Tycoons laughing all the way to the bankWhat I see is a country with two right wing parties. One explicit pro-big business. The other pretends to care for the interests of the bottom 90% but when push comes to shove, they drop the pretense and join their fellow right wing party and vote to cut government in order to preserve the privileges of the billionaires with a "top rate" of 15% and corporations, like GE, that pay no taxes. Instead, both of these clown parties are willing to vote to reduce retirement benefits, remove medical care, cut education, dismantle government services so they can maintain the lucrative wars that keep big defense "industries" busily making billions in profits.
But as the stakes rose in the bizarre negotiations over the country’s debt ceiling, the Republicans managed to push reluctant Democrats into taking all tax increases off the table. All deficit reduction was to come exclusively from government spending cuts, hitting the middle and lower classes hard.
Perhaps this seems like evidence of how resistant Americans are to tax increases. In fact, it shows no such thing. Rather, it shows how a band of far-right Republican Tea Party extremists — financed initially by the billionaire Koch brothers — have managed to effectively take control of the U.S. political system and block the will of the American people.
For the past two years, Americans have repeatedly told pollsters that they support higher taxes on the rich as a way to reduce the deficit. A Washington Post poll last month, for instance, found 72 per cent supported raising taxes on those earning more than $250,000.
The battle over whether to cut spending or raise taxes predates the birth of Elvis. But for decades, compromise was found between the Democrats’ support for social spending and the Republican desire to lower taxes, particularly on the rich.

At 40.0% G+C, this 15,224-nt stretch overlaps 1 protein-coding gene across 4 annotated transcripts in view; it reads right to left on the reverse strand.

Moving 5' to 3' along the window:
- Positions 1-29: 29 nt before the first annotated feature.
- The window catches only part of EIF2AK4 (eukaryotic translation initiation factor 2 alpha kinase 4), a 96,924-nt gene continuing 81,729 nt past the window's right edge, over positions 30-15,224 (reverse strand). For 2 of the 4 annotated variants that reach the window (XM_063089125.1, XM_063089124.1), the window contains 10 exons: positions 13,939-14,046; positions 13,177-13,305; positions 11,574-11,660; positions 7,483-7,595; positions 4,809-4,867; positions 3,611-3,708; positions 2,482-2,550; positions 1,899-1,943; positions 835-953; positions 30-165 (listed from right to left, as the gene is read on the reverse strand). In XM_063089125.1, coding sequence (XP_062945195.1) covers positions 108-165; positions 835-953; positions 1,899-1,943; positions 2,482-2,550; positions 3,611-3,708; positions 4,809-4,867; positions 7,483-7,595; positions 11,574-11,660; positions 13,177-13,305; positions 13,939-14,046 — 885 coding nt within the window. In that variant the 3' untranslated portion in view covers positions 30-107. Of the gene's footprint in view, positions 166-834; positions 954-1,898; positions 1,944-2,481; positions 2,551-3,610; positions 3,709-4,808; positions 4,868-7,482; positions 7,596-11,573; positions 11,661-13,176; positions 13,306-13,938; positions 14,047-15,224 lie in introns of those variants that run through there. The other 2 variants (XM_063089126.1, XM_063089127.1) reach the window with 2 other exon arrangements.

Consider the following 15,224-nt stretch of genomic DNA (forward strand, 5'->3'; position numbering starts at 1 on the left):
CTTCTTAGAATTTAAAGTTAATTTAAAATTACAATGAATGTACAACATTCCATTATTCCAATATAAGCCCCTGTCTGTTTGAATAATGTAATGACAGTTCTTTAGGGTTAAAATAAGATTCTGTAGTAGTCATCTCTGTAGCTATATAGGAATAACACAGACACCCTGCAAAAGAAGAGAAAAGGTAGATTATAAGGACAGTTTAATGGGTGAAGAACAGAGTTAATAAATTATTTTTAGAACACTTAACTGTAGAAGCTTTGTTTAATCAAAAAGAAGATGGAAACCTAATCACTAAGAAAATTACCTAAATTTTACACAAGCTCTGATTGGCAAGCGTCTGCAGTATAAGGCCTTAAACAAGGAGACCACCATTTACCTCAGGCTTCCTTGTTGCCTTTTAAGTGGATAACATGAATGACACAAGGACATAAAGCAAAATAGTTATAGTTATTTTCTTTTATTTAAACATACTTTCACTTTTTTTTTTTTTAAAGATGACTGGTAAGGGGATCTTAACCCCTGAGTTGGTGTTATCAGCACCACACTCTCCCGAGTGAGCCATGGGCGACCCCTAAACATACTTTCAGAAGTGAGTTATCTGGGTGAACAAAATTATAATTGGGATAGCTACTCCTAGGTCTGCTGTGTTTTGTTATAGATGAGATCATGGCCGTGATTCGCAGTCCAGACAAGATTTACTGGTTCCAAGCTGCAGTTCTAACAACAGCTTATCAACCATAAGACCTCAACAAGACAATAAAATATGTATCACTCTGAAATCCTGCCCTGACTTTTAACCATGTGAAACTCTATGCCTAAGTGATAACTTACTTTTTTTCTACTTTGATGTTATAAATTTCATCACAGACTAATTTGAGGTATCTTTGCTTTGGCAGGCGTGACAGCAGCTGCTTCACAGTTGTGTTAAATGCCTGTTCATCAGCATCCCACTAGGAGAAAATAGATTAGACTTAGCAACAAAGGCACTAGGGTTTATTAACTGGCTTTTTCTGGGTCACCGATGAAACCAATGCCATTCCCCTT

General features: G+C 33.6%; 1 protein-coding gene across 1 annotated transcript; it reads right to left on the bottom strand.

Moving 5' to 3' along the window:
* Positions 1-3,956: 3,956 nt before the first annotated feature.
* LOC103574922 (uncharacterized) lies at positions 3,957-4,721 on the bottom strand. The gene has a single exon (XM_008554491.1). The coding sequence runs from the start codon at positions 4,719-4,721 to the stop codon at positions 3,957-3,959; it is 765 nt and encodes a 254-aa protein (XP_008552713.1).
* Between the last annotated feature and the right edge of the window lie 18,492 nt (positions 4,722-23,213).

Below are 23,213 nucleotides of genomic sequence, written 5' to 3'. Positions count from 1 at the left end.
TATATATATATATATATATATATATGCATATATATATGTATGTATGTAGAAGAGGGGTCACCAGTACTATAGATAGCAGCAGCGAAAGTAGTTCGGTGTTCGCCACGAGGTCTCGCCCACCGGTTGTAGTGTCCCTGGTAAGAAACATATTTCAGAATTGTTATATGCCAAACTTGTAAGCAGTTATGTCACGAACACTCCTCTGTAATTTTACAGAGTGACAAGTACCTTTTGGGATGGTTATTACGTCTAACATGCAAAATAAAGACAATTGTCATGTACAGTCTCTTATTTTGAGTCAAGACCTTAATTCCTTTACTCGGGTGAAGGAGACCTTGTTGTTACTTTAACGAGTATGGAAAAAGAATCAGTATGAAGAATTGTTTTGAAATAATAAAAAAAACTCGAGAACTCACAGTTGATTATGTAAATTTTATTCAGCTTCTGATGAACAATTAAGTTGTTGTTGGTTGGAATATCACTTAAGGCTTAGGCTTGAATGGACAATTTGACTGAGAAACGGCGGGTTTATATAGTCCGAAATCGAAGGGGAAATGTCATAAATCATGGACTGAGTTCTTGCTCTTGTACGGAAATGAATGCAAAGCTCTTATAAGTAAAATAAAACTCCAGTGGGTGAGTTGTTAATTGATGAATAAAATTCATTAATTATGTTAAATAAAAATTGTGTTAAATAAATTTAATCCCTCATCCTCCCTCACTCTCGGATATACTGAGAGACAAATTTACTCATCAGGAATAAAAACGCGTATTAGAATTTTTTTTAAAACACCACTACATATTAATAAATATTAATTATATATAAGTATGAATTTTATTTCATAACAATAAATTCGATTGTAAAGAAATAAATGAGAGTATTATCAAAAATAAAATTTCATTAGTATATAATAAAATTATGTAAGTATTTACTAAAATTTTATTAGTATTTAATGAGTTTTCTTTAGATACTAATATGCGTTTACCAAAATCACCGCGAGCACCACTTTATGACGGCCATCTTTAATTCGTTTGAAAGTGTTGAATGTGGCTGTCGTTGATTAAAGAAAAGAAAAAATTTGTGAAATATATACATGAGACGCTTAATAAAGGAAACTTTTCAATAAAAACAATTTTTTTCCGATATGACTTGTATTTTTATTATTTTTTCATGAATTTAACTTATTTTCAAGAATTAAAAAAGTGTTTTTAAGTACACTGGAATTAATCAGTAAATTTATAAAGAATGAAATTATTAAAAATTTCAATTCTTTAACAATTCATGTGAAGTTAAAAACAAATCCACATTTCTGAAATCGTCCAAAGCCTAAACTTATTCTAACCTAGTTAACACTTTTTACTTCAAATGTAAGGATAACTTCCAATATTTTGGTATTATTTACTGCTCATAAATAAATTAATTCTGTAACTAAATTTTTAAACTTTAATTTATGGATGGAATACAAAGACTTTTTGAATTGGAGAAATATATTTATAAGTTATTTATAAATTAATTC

That changed in the mid-1990s, with the rise of a more radical, aggressive Republican flank. Led by Newt Gingrich and backed by big corporate money, these radicals adopted a no-compromise approach, obstructing all Democratic efforts to enhance social spending, while relentlessly pushing for ever lower taxes, regardless of the impact on the deficit.
Since then, the Republicans have grown ever more extreme, intransigent — and flagrantly indifferent to the public good.
Once the party of Eisenhower-style moderation and fiscal restraint, the Republicans have become the party of big deficits — mostly due to tax giveaways for the rich.
Inheriting a surplus, George W. Bush added $5.07 trillion to the debt, primarily due to his tax cuts and secondarily to his wars, while Obama has added just $1.44 trillion, mostly fighting the recession, according to data from the Washington-based Center on Budget and Policy Priorities.
But a radical rump of Republicans, threatening to pull the trigger, succeeded in forcing Democrats to abandon tax increases on the wealthy — at a time when America’s wealthy are as rich as the tycoons of the Gilded Age. Feeling the gun at their temples, the Democrats joined the Republicans in the quest for deeper spending cuts — which will only make the disastrous U.S. unemployment situation worse.
So while programs helping students, the elderly and the poor have been picked over with surgical precision, hedge fund managers can get back to work destabilizing financial markets with full peace of mind, knowing they’ll continue to enjoy a tax rate lower than the mechanics who service their private jets.
Monday, August 1, 2011
Canadian Political Analyst Linda McQuaig Weighs in on the US Debt Ceiling Bill
Linda McQuaig nails it with her Toronto Sun article. Here is the key bit: